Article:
The original site in Blackpool was the protoype for an attraction which ventured across the UK and into Japan, with six further sites opening up. Each site plays host to around 100,000 players a year (give or take a few here and there). The game’s following is considerable – a glance at the role of honour shows some astonishing scores (compared to our feeble beginnings) and holding the position of top dog is such an acolade that one team was known to telephone every day to see if its score had been beaten. On one fateful occasion that it had, a 100 mile journey was made to retrieve the title. They had nothing to fear from us, however, as they knew the maze like the back of their hand.

 There are four themed areas set in 3,000 square feet – medieval, futuristic, Aztec and ocean, each with its own ambient sounds and lighting, and three levels of difficulty – average, expert and fiendish. The experience is closely based on the TV programme hosted by bald-headed Rocky Horror Show creator Richard O’Brien, but in the Cyberdrome version, it is a computer that leads competitors through a series of challenges both in real life and on the screen. All the games are coordinated by a central computer, where operators can ensure that none of the teams run into each other (22 groups can play the game at any one time). This is no mean feat and yields a maximum capacity of 300 people an hour. Swinging over the Snake Pit on a rope or clambering through nets in the Tarantula’s Lair were not for us though – we journalists were given more cerebral activities, it appears. These seemed afterwards like extended computer games, though at the time it felt more like life and death.

 The importance of winning the game and gaining a crystal for the final challenge in the Crystal Dome becomes all consuming and some competitors become over eager in their attempts. Injuries are not unknown – despite discouraging running in the mazes, the themeing at Oakwood proved so effective that one player ran into some false windows painted on the wall! Regular players tend to tear round and suffer the odd sprained ankle. “We like people to get a bit of a buzz, but we want to make it as safe as possible”, says managing director David Owers. Standard play equipment is used for things like rope bridges and each centre is approved by the environmental health. There are around thirty games available, although none of the mazes has all the games, they generally have between 15 and 25. In half an hour beginners can experience up to six of the games from a random selection, whereas some fiendish teams can just about play them all. Duplication does not seem to be a problem, even when each visitor returns on average seven times, sometimes staying in all day to improve their scores. We could certainly vouch for its addictive nature – the desire to better our feeble attempt was almost irresistible.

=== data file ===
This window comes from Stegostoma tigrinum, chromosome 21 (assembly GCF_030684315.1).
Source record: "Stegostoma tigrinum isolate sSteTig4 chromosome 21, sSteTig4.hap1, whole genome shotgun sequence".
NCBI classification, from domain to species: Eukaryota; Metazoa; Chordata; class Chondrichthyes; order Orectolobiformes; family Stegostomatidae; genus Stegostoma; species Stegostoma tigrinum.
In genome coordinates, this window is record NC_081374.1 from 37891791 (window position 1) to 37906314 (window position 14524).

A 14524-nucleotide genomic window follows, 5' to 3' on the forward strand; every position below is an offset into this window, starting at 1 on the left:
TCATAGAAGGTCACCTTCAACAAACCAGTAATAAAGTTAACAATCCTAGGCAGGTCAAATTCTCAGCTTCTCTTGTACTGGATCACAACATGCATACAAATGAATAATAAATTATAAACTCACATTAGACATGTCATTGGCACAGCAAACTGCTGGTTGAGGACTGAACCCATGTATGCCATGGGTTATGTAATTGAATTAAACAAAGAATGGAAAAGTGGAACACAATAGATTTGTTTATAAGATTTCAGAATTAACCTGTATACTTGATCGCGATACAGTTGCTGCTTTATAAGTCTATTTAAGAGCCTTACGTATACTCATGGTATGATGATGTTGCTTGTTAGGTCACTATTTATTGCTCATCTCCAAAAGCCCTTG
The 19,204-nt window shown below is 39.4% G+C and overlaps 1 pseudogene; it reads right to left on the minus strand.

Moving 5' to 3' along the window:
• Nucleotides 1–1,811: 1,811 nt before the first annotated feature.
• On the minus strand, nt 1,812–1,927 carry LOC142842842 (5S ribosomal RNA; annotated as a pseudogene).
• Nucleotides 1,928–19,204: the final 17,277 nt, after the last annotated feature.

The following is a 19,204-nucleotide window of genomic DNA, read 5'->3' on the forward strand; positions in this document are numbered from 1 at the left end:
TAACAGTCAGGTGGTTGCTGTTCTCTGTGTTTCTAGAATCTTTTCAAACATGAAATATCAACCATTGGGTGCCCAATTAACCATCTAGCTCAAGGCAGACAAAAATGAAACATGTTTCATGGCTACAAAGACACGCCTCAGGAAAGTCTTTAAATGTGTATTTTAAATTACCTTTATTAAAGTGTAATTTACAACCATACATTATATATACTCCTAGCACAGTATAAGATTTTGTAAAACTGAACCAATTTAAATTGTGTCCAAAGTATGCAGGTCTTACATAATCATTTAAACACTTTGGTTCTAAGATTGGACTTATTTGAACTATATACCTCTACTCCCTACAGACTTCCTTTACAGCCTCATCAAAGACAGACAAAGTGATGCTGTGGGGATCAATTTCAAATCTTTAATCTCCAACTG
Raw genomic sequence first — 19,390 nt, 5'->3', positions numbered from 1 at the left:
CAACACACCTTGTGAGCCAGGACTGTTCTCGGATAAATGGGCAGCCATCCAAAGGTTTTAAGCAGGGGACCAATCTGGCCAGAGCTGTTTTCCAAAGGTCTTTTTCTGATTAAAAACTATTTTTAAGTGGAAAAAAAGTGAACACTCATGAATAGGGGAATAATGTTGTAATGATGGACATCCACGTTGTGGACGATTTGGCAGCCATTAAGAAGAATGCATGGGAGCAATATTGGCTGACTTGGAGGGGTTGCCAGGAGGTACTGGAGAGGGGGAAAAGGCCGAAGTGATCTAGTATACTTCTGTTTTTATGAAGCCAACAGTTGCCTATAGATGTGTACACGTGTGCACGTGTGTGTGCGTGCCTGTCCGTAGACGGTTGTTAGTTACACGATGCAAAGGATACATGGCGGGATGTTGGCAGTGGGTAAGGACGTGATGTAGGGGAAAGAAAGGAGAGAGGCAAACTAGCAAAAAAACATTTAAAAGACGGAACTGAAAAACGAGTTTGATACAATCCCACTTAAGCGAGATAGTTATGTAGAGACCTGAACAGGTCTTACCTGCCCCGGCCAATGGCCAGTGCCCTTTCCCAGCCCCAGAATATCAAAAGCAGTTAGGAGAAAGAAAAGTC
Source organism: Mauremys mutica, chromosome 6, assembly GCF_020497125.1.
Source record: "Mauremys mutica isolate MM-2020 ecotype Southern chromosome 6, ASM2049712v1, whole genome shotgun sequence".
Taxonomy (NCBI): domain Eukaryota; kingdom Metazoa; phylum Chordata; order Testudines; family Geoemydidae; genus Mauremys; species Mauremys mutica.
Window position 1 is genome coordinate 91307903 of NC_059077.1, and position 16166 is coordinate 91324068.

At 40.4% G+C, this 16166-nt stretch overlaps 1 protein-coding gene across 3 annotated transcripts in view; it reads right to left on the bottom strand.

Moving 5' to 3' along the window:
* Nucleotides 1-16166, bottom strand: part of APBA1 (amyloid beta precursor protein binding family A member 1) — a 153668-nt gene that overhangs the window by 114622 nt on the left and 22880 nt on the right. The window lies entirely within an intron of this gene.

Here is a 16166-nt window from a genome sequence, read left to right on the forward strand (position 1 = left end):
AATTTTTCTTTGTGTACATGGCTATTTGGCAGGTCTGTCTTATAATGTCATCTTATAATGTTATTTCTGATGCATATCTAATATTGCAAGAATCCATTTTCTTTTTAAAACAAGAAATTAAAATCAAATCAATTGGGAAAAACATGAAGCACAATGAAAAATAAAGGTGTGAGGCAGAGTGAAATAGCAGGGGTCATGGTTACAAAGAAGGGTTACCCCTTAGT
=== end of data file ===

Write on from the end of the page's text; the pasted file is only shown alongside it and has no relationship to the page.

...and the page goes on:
“It’s not just a series of computer games,” says Owers, “the Crystal Maze is also a system for moving people around, and they [the players] can never achieve perfection. The success of the attraction springs from the fact that people keep on trying. Pay-once price amusement parks do not lend themselves to this attraction, because being free, people would hog the attraction all day. The attraction needs to be based in an existing facility; people won’t drive a long way for a half hour experience. It is not a standalone centre – it needs to be where it can benefit from the repeat business it produces.”

 The centres cost around £250,000 to construct (though this varies according to size and location). “We have been placed in the same basket as laser games”, says Owers. “but we are not a fad like they are. Because we are more expensive, we have taken longer to develop. The attraction is not dependant on the TV show, as has been shown in Japan; the concept is strong enough to work in its own right.” The TV title has helped to get people in off the street though, and just as well, else they would be missing a treat!